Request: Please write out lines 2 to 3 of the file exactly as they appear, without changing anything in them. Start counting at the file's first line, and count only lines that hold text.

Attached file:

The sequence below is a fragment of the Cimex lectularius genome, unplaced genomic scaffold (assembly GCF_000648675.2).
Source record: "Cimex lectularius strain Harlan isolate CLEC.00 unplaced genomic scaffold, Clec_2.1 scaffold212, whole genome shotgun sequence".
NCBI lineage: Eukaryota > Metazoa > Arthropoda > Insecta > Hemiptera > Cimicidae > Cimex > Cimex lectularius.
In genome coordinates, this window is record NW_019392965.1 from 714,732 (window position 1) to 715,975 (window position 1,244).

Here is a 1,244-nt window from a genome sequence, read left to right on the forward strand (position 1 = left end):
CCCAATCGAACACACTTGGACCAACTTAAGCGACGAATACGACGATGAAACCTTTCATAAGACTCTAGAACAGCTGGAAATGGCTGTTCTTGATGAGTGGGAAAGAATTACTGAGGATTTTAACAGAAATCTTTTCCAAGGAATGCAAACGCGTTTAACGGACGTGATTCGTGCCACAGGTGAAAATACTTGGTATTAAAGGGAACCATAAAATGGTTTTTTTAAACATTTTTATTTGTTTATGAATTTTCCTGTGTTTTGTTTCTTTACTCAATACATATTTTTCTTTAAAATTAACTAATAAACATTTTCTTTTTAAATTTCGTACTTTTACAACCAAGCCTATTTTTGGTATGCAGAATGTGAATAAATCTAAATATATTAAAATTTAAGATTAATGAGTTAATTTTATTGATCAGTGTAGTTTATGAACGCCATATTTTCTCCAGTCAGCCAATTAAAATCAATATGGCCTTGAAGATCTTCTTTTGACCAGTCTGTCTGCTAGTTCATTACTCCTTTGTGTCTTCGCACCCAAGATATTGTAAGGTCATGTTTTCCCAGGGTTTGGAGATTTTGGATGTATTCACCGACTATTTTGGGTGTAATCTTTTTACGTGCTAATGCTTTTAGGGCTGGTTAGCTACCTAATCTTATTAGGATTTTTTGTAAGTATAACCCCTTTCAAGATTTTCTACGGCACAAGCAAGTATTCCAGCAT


Source record: "Cimex lectularius strain Harlan isolate CLEC.00 unplaced genomic scaffold, Clec_2.1 scaffold212, whole genome shotgun sequence".
NCBI lineage: Eukaryota > Metazoa > Arthropoda > Insecta > Hemiptera > Cimicidae > Cimex > Cimex lectularius.